Before MEDINA, WATERMAN and MOORE, Circuit Judges.
Libellant owns a dock and adjoining garage at No. 1117 Grant Street, Brooklyn, New York, at a turn in the English Kills-Newtown Creek, a narrow inland waterway, both of which it claims were damaged when respondent's tugboat, the "Dalzellynx," with an attached barge, "Bouchard No. 40," struck the dock on March 21, 1958 at about 6:30 P.M. Three employees of libellant testified at the trial before Judge Levet that at this date and about this time they were in the garage when they heard a very loud noise and felt a very strong vibration of the building; that they ran out onto the dock and saw respondent's flotilla passing by; and one of these witnesses stated that he saw the barge in contact with the dock. A fourth employee, a supervisor who was located in another building further away from the dock, testified that he was summoned by one of the employees and ran to the dock where he observed the flotilla passing and the name "Bouchard 40" on the barge. Both captains and one deckhand, however, testified that they were on deck performing their normal duties, which includes watching for collisions in this narrow waterway, when the flotilla passed libellant's dock at this time, and that they experienced no contact with any shore structure. Although it was dusk with good visibility, libellant's witnesses also testified that they saw no one on the ships' decks, and respondent's witnesses testified they saw no one on the dock.
The evidence of damage consisted of testimony by libellant's employees and photographs taken on December 5, 1958 and June 8, 1960. The three garage employees testified they made oral reports on March 21, 1958 to the supervisor. Other written reports and memoranda are referred to in the record as being made by libellant's employees and agents in investigating the alleged collision, but written notice of claim was not given to respondent until April 29, 1958, 39 days after the alleged collision. There is no independent evidence of damage to the vessels, and respondent's witnesses denied any damage, although they admitted to a certain amount of normal denting and one might infer from their testimony that a gentle collision with libellant's dock might not have caused noticeable denting.
All of this suggests that Judge Levet as trier of fact had the task of weighing the evidence and of deciding who was telling the truth, and under familiar principles his determination that libellant had "not shown by a fair preponderance of the evidence that the barge Bouchard 40 struck the pier or that the barge caused the damage claimed" is not "clearly erroneous" and should be affirmed. M. W. Zack Metal Co. v. S.S. Birmingham City, 2 Cir., 1962, 311 F.2d 334.
Libellant contends, however, that irrespective of the conflicting assertions as to collision or no collision made by the employees of the contending parties, the record contains independent circumstantial evidence which proves "to a moral certainty" that respondent's flotilla struck the dock and caused the damage. The evidence relied upon is the log of the Metropolitan Avenue lift bridge which spans the creek approximately 300 feet from the point of alleged collision, the entries of which for March 21, 1958 show that only respondent's flotilla passed under the bridge between the hours of 4 P.M. to 10 P.M. Libellant seizes upon this and reasons as follows: The damage to libellant's property was caused by a vessel; for a vessel to have passed by libellant's dock on the narrow waterway it must have passed under the bridge; but the log shows that only respondent's flotilla passed under the bridge at the time in question; therefore, irrespective of the conflicting direct testimony as to collision or no collision, the only logical conclusion is that respondent's flotilla struck the dock and caused the damage.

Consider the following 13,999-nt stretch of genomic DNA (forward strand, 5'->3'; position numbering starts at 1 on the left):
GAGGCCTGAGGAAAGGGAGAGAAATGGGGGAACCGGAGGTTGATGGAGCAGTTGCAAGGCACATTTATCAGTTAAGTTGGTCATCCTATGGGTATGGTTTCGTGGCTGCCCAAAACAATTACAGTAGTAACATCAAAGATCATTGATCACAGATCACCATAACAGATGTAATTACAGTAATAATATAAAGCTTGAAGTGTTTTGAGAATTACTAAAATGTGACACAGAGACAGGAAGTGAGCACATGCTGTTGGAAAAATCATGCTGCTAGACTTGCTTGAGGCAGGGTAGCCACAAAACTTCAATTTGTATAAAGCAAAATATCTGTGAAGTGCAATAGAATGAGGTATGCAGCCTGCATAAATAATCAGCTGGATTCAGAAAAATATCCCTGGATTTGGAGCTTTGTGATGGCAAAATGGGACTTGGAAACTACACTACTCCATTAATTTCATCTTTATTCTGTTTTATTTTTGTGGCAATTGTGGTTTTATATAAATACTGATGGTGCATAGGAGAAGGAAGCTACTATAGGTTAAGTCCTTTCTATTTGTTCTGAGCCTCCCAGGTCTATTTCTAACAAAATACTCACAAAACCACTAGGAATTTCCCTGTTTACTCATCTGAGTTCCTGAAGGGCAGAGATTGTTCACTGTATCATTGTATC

As the bridge tender was not called as a witness, it is not strange that the trial judge was principally concerned with the issue of veracity between the witnesses for the contending parties, whose testimony was clearly irreconcilable. We cannot say that proper consideration was not given to the log, despite the fact that the trial judge said nothing about it. Indeed, the natural presumption is that every facet of the case was considered. This is especially true where, after summation by counsel for the respective parties, and at the conclusion of a short and simple case, the trial judge dictated his opinion and findings at once. Polarus S.S. Co. v. T/S Sandefjord, 2 Cir., 1956, 236 F.2d 270, 272, cert. denied, Viriks Rederi A/S v. Polarus S.S. Co., 1957, 352 U.S. 982, 77 S. Ct. 383, 1 L. Ed. 2d 365; Hecht, Levis & Kahn, Inc. v. The S. S. President Buchanan, 2 Cir., 1956, 236 F.2d 627, 629. Moreover, the findings seem to us to be sufficiently comprehensive. 2B Barron & Holtzoff, Federal Practice and Procedure, Section 1127, page 504 (2d ed. 1961); Carr v. Yokohama Specie Bank, Ltd., of San Francisco, 9 Cir., 1952, 200 F.2d 251, 255; Darter v. Greenville Community Hotel Corp., 4 Cir., 1962, 301 F.2d 70, 75.